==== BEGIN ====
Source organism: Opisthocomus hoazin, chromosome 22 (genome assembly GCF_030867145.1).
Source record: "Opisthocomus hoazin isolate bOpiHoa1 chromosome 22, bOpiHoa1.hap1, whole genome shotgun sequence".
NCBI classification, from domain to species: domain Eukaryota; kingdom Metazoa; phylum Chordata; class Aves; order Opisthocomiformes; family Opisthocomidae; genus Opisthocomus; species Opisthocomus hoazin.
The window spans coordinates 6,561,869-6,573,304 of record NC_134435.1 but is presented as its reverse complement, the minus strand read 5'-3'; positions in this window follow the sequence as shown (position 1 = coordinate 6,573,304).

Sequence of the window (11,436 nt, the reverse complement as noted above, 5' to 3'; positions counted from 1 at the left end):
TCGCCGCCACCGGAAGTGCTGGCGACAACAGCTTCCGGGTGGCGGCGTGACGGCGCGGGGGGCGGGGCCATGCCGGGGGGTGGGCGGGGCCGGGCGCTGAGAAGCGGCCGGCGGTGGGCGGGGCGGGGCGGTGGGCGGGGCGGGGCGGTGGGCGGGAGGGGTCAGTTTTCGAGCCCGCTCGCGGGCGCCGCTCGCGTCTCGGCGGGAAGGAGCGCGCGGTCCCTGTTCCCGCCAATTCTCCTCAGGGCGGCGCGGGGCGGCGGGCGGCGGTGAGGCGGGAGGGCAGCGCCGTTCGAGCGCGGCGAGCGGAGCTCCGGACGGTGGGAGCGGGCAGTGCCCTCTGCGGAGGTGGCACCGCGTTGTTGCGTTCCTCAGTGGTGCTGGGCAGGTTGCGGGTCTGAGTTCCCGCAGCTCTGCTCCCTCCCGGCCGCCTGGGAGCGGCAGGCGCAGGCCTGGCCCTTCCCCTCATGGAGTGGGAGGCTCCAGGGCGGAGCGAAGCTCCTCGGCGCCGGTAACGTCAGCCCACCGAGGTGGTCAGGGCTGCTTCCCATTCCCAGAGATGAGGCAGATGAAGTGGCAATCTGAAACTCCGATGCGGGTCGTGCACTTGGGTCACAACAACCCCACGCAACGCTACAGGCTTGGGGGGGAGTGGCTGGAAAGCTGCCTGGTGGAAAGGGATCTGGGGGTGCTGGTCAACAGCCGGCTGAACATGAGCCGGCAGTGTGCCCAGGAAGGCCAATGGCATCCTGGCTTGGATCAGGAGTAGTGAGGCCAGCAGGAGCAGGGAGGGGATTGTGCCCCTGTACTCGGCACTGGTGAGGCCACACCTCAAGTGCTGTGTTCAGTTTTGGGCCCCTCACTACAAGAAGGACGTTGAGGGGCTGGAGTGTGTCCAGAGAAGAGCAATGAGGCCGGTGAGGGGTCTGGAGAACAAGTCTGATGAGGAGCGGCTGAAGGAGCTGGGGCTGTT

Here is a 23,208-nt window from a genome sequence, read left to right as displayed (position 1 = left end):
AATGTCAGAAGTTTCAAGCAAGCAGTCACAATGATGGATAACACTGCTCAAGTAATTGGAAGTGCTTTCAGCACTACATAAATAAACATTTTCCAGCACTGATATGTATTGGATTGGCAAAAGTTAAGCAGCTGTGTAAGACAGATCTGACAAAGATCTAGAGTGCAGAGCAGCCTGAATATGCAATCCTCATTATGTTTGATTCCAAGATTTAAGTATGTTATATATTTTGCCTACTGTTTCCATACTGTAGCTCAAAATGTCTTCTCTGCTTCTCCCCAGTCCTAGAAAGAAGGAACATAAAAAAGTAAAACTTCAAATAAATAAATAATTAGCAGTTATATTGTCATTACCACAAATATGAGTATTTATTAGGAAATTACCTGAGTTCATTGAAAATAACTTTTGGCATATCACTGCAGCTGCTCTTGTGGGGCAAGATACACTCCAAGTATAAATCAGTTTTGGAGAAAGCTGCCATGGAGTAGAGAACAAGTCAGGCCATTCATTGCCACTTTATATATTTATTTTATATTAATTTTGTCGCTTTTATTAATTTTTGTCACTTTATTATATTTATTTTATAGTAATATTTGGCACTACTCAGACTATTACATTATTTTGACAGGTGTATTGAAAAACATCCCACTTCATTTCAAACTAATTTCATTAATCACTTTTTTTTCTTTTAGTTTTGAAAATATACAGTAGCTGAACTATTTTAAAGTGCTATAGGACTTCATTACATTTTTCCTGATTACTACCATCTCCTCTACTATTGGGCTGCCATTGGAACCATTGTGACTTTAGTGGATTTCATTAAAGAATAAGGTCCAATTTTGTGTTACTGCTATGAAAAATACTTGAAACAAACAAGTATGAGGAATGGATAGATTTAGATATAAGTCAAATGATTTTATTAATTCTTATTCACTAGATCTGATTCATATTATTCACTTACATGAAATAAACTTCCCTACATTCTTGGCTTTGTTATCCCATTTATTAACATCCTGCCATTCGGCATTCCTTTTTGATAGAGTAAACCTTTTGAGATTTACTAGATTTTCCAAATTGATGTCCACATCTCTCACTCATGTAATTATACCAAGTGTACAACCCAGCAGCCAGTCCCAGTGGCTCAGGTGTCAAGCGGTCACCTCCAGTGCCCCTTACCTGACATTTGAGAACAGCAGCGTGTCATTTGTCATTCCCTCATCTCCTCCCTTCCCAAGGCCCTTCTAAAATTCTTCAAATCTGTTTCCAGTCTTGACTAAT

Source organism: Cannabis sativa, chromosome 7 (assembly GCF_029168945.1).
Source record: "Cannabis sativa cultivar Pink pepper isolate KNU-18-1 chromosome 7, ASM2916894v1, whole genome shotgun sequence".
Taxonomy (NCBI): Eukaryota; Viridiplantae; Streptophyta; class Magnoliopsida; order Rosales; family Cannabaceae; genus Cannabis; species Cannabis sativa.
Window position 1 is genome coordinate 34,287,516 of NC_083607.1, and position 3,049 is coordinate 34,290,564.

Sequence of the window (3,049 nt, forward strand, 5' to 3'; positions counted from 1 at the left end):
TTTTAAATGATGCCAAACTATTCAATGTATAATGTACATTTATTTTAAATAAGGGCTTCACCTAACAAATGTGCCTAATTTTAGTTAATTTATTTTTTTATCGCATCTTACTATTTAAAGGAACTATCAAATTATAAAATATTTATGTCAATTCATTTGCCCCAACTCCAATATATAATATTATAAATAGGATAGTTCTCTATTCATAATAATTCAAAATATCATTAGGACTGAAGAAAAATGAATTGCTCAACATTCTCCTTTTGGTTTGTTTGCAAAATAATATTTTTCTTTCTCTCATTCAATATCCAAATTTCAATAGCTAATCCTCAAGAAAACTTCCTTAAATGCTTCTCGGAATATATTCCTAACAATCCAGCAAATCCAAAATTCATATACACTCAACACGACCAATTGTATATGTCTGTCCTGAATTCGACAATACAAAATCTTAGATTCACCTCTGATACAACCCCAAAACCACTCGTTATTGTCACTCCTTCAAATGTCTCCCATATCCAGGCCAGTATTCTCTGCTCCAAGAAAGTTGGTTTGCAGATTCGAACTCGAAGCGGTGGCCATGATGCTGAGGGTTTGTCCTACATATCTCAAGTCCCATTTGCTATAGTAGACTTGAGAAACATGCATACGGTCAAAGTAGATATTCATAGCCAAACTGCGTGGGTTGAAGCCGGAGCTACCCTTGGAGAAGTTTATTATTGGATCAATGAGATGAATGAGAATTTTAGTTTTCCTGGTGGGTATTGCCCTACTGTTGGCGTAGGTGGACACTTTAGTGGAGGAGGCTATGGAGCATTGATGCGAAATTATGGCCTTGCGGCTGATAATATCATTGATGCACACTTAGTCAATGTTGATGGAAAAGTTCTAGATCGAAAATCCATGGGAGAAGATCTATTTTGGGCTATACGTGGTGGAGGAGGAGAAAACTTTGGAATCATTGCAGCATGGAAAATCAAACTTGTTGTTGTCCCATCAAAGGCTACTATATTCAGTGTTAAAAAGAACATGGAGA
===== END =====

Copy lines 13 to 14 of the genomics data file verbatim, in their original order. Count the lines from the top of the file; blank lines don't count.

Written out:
Sequence of the window (3,049 nt, forward strand, 5' to 3'; positions counted from 1 at the left end):
TTTTAAATGATGCCAAACTATTCAATGTATAATGTACATTTATTTTAAATAAGGGCTTCACCTAACAAATGTGCCTAATTTTAGTTAATTTATTTTTTTATCGCATCTTACTATTTAAAGGAACTATCAAATTATAAAATATTTATGTCAATTCATTTGCCCCAACTCCAATATATAATATTATAAATAGGATAGTTCTCTATTCATAATAATTCAAAATATCATTAGGACTGAAGAAAAATGAATTGCTCAACATTCTCCTTTTGGTTTGTTTGCAAAATAATATTTTTCTTTCTCTCATTCAATATCCAAATTTCAATAGCTAATCCTCAAGAAAACTTCCTTAAATGCTTCTCGGAATATATTCCTAACAATCCAGCAAATCCAAAATTCATATACACTCAACACGACCAATTGTATATGTCTGTCCTGAATTCGACAATACAAAATCTTAGATTCACCTCTGATACAACCCCAAAACCACTCGTTATTGTCACTCCTTCAAATGTCTCCCATATCCAGGCCAGTATTCTCTGCTCCAAGAAAGTTGGTTTGCAGATTCGAACTCGAAGCGGTGGCCATGATGCTGAGGGTTTGTCCTACATATCTCAAGTCCCATTTGCTATAGTAGACTTGAGAAACATGCATACGGTCAAAGTAGATATTCATAGCCAAACTGCGTGGGTTGAAGCCGGAGCTACCCTTGGAGAAGTTTATTATTGGATCAATGAGATGAATGAGAATTTTAGTTTTCCTGGTGGGTATTGCCCTACTGTTGGCGTAGGTGGACACTTTAGTGGAGGAGGCTATGGAGCATTGATGCGAAATTATGGCCTTGCGGCTGATAATATCATTGATGCACACTTAGTCAATGTTGATGGAAAAGTTCTAGATCGAAAATCCATGGGAGAAGATCTATTTTGGGCTATACGTGGTGGAGGAGGAGAAAACTTTGGAATCATTGCAGCATGGAAAATCAAACTTGTTGTTGTCCCATCAAAGGCTACTATATTCAGTGTTAAAAAGAACATGGAGA